Impeachment Debate Resumes

By Roman, Nancy E.; Murray, Frank J. | The Washington Times (Washington, DC), December 18, 1998 | Go to article overview

Impeachment Debate Resumes


Roman, Nancy E., Murray, Frank J., The Washington Times (Washington, DC)


The House of Representatives will meet at 9 this morning to consider the impeachment of President Clinton after a second day that closed with a dramatic bombshell.

After House Democrats lost a battle late last night to put off the impeachment debate indefinitely, a Capitol Hill newspaper posted an article on its Internet site reporting that Speaker-elect Robert L. Livingston "has had sexual affairs in his past and will offer to resign."

A late-evening meeting of the House Republican Conference concluded with an announcement that Mr. Livingston, contrary to the report in the weekly Roll Call, did not offer to step down as speaker-elect and has no intention of doing so.

"I will not be intimidated," he said.

The revelation did not change the vote of moderate Republicans, several more of whom announced yesterday they will support impeachment. The announcements make it mathematically all but impossible for the president to avoid being impeached.

The Livingston disclosure followed the harshest words yet from the incoming speaker, who spoke passionately on the House floor in support of opening the impeachment debate, delayed after Mr. Clinton began bombing Iraq.

"Let us not prolong the harm to the country by hanging this issue out in this body," Mr. Livingston said. "It allows us to face the issue head on. If it is meritorious it will pass. If not, it will fail."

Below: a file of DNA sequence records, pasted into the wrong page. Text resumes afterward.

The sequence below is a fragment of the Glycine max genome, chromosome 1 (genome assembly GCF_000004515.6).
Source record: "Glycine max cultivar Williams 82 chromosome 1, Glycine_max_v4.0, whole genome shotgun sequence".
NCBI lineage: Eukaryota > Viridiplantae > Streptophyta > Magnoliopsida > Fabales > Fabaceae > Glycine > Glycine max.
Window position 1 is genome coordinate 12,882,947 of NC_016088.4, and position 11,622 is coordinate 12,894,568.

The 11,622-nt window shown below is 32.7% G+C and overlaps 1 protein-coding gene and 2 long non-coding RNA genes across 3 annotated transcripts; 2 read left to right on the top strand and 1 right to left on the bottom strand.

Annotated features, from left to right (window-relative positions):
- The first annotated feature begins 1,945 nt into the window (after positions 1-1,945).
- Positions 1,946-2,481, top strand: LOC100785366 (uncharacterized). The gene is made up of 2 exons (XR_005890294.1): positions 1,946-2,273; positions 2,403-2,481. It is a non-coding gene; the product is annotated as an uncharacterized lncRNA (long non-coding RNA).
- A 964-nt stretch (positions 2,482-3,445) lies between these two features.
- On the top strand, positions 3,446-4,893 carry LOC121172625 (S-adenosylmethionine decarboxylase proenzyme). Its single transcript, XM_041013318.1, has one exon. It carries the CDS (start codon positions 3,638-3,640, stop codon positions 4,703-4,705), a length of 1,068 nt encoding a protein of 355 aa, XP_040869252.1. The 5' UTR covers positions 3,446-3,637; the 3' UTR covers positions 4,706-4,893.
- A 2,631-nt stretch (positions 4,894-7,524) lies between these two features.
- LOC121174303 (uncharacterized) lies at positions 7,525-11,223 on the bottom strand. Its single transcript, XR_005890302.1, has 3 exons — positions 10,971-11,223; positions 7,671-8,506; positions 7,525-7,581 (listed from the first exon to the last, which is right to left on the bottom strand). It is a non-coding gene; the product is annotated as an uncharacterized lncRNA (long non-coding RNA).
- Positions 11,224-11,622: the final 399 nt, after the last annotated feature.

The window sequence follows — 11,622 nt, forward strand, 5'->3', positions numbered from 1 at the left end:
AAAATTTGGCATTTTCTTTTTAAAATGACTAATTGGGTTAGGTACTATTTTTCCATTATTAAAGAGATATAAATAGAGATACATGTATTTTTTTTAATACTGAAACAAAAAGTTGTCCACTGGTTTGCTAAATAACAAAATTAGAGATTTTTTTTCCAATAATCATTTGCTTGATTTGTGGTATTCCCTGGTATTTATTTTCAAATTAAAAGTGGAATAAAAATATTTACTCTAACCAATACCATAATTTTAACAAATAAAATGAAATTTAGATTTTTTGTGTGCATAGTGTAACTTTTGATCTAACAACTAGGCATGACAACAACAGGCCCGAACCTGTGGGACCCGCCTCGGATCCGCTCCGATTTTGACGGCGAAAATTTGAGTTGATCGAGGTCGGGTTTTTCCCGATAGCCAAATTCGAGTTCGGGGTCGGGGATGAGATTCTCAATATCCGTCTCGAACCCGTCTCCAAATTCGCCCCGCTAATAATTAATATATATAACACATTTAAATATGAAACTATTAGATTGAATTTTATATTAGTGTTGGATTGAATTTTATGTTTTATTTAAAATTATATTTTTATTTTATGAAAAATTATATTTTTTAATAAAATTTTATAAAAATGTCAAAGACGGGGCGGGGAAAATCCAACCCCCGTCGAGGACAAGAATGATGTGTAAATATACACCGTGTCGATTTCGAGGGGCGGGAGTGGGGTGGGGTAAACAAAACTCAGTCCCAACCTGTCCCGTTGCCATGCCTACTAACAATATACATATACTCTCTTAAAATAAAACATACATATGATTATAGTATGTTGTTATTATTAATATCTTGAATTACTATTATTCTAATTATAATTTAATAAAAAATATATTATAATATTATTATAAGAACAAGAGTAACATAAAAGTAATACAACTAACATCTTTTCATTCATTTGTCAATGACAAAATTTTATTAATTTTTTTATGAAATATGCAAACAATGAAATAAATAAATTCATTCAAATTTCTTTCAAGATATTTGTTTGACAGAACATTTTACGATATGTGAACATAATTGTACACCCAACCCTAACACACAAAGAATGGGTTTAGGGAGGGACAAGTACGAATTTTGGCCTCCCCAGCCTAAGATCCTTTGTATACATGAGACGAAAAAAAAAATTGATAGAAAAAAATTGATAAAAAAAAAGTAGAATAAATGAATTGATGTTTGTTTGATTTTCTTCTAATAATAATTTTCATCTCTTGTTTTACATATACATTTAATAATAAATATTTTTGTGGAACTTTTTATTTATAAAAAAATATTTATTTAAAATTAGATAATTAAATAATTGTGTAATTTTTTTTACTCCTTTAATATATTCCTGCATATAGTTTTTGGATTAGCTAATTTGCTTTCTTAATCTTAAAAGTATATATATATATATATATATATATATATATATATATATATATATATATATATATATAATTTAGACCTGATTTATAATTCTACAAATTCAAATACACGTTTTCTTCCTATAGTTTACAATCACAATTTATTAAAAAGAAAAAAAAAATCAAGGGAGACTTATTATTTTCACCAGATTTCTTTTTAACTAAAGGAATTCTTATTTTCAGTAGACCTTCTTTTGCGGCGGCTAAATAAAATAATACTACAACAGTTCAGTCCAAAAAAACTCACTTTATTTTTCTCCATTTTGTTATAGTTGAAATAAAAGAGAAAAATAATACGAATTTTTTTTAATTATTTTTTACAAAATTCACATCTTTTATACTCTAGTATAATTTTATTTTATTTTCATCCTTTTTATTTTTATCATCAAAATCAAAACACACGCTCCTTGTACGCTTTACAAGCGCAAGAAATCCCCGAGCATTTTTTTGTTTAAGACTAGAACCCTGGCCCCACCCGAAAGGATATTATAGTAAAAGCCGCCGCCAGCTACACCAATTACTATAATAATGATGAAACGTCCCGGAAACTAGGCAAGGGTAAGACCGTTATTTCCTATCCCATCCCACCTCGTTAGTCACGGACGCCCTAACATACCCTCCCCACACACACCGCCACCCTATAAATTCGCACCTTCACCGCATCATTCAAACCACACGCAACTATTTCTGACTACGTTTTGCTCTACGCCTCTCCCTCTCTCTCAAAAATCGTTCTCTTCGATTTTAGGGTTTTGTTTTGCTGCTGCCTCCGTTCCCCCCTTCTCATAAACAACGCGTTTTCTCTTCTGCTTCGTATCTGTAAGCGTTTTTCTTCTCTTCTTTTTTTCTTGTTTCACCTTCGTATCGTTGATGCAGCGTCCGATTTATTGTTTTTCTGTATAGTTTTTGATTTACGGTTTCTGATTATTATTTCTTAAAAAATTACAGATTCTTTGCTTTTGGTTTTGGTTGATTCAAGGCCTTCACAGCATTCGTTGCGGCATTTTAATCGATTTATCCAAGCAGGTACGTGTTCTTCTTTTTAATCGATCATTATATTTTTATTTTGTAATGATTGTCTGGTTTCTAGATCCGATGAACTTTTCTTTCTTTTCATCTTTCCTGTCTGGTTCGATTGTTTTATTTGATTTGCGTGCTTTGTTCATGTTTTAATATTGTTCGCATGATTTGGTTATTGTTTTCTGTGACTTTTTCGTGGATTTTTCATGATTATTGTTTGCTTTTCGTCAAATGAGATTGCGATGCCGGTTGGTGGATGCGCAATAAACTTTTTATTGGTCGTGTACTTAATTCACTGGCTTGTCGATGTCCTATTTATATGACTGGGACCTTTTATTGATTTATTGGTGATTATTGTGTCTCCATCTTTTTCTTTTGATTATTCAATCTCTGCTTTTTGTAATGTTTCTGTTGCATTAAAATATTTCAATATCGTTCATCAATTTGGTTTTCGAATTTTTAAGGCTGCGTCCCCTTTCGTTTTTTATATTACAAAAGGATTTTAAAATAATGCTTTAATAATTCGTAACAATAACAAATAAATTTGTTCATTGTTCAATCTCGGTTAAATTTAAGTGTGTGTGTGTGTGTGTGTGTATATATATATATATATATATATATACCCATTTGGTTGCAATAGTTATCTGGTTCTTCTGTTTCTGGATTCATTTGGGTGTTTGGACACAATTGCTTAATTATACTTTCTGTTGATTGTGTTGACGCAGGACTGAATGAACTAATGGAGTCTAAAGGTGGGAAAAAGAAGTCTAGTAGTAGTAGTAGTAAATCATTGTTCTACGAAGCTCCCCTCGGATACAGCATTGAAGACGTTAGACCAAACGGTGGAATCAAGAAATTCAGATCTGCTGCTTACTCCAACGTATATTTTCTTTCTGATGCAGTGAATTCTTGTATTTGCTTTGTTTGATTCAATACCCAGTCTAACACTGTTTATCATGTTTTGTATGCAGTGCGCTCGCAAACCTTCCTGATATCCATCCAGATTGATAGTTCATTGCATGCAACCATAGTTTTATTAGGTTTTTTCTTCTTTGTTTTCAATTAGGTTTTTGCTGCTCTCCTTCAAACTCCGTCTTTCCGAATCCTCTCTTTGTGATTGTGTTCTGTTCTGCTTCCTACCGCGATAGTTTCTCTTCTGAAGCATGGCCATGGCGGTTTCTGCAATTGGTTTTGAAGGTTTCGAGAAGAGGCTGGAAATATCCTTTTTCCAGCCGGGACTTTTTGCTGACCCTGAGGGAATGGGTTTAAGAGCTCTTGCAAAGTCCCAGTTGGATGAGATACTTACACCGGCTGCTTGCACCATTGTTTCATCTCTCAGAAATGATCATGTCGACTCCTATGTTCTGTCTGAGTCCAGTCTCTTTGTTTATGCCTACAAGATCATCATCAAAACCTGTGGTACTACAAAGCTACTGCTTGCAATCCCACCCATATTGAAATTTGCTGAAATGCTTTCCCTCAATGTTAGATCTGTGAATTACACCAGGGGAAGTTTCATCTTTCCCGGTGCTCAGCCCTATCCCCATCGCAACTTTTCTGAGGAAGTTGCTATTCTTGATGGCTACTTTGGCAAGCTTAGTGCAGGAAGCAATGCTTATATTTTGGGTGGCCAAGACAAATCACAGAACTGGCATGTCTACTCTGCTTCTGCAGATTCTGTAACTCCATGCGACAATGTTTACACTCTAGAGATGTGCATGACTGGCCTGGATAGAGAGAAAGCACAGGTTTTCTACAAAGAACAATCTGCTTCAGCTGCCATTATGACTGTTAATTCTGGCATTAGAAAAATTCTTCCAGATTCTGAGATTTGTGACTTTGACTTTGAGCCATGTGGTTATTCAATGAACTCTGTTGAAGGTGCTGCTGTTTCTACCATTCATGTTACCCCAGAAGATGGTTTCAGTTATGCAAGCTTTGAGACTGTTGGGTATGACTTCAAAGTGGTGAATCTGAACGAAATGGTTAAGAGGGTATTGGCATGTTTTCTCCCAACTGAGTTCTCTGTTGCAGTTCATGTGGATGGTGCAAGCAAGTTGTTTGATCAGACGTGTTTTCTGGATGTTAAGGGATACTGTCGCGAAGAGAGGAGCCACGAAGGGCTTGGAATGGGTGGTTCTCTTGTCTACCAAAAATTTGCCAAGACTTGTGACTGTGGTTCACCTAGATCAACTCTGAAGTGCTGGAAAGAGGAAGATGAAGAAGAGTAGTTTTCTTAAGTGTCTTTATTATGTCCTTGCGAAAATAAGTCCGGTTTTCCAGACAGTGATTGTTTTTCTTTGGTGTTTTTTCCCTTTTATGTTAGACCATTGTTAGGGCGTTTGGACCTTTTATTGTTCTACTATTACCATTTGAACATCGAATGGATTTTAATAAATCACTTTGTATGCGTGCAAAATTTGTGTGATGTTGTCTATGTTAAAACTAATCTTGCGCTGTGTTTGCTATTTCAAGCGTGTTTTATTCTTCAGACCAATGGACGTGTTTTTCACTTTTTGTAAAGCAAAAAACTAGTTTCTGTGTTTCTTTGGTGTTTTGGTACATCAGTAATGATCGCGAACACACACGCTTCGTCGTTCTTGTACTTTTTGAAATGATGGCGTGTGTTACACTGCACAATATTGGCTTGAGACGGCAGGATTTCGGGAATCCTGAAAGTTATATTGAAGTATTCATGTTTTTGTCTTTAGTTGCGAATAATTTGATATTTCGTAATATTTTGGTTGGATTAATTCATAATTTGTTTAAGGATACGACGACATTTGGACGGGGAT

It was not clear last night how long debate will last, or when the final votes will be taken.

Republican House leaders were hoping to extend the debate beyond the one hour allowed for a privileged resolution under House rules. They met last night to review rules and procedures; Democrats will meet this morning to do the same.

During a contentious floor debate yesterday on whether to proceed with the impeachment debate, Democrats seized on the military action in the Persian Gulf as reason to hold off until at least next week.

"We must think not only of how this activity will be received by members or other Americans around the country," said House Minority Leader Richard A. Gephardt. "We believe we've got to also look at how Saddam Hussein will perceive the idea and the information that, while he is under physical attack by the United States and its people, we are having a debate in our House of Representatives to remove the commander in chief from his office."

But Mr. Livingston and others noted that the House moved to impeach President Nixon while the Vietnam War was under way.

Rep. Tillie Fowler, Florida Republican and vice chairman of the Republican conference, said that when Mr. Clinton and Secretary of Defense William S. Cohen were asked yesterday whether a vote on impeachment would undercut his authority, they each answered "no."

"Both the president and the secretary of defense are saying it does not undermine their authority," she said. "It's time we move forward."

Several Republican military veterans said impeachment would have no bearing on troop morale.

"Our fighting men are fighting for our constitutional privilege," said Rep. Sam Johnson, who spent seven years as a prisoner of war in Vietnam. Mr. Johnson said if Congress had not continued its operations - providing for the troops - "I probably wouldn't be here today."

Duncan Hunter, California Republican and another Vietnam veteran, said he has concluded that "If we hold up this process as a result of the strikes that are going on, the troops will feel they've been used for political purposes. And then they will be demoralized."

Democrats - most of whom, like most Republicans, have never served in the military - argued that voting to impeach Mr. Clinton would be perceived as a vote of no confidence in Operation Desert Fox.